â€œâ€¦I prefer the saddle to the streetcar and the star-sprinkled sky to a roof, the obscure and difficult trail, leading into the unknown, to any paved highway, and the deep peace of the wild to the discontent bred by citiesâ€¦â€ P. 88
This photograph is a picture of a group of trees in a forest. Here I wanted to show â€œthe unknownâ€ the forest, the greatest unknown there seems to be. Here we see how deep we are, all we see are trees.
The third photo was meant to capture â€œthe deep peace of the wildâ€ posited by the caption, as well as the idea of the unknown, going into the forest to the wild unknown. This is a peaceful and joyous picture, which contrasts with the â€œdiscontent bred by citiesâ€. I think this picture strengthens the message of the caption because of certain elements. We see light coming through the trees, which to me represents happiness or joy, natural light of the wild. We also see a thicket of trees, which represents the mystery or unknown of the wild. The picture is also peaceful, trees and sky standing tall. Like we saw in the recitation, we could see this picture as scary, the unknown aspect of the wild as being a scary aspect of it like we see in the Blair Witch Project.
â€˜We have in America â€œThe Big Two-Hearted Riverâ€ tradition: taking your wounds to the wilderness for a cure, a conversion, a rest, or whatever. And as in the Hemingway story, if your wounds arenâ€™t too bad, it works. But this isnâ€™t Michigan (or Faulknerâ€™s big woods in Mississippi, for that matter). This is Alaska.â€™ P. 70
I think this quote adds an ironic reading to this picture because here we see the Alaskan wilderness and a river. I find it ironic because we see that McCandless was looking for something in Alaska like he found in works of fiction that he read. Yet the works of fiction he read were for one fiction, and secondly, about places that served up a less harsh version of wilderness than Alaska. McCandless really didnâ€™t come prepared for what he was facing, in the mind and body. So here we see what McCandless faced, the Alaskan wilderness, something he was not prepared for.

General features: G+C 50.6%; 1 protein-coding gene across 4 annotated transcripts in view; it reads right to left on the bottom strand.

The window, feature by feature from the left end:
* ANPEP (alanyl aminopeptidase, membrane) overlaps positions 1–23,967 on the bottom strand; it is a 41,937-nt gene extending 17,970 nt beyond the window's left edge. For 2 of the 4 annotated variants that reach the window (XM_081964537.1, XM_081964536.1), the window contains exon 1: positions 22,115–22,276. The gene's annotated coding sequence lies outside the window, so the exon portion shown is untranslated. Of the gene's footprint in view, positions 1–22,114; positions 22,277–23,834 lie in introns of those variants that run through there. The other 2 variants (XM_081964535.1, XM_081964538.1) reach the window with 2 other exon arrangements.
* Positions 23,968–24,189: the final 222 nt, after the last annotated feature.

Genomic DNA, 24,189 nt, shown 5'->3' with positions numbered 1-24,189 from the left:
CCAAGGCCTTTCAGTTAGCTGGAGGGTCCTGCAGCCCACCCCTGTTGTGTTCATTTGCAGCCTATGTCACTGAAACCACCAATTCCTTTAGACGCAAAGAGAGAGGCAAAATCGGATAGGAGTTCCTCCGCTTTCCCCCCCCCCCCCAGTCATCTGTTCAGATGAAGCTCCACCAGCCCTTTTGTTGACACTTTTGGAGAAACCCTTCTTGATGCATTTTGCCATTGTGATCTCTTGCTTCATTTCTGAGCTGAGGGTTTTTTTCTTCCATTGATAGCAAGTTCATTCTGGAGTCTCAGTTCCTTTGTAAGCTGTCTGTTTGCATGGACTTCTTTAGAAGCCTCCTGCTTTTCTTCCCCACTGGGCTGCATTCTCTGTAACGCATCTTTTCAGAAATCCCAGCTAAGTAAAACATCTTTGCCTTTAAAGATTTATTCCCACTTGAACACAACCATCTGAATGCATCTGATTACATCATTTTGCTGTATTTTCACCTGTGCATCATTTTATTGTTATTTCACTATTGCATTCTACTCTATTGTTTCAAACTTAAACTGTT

The fourth photograph is a picture of an Alaskan landscape. Water, mountains, trees. We see Alaska in all its wilderness. The caption I chose is an ironic reading of the photo that is grounded in the text and McCandlessâ€™ intentions with his journey to Alaska. We see in this caption that McCandlessâ€™ idols were people who were talking about Michigan or Mississippi wilderness, not Alaska. He read their works maybe expecting to find the same sort of experience they found, but chooses the wrong place, he chooses the harshest wilderness he can find that in the end doesnâ€™t offer him a solace or rest or conversion, but lonely, painful death. He sees the Alaskan wilderness through the eyes of an idealist, through the eyes of someone who doesnâ€™t know what is really in store for him. Someone who possibly thinks that the wilderness in the books he read was the same as the Alaskan wilderness, and ends up getting more than he bargained for.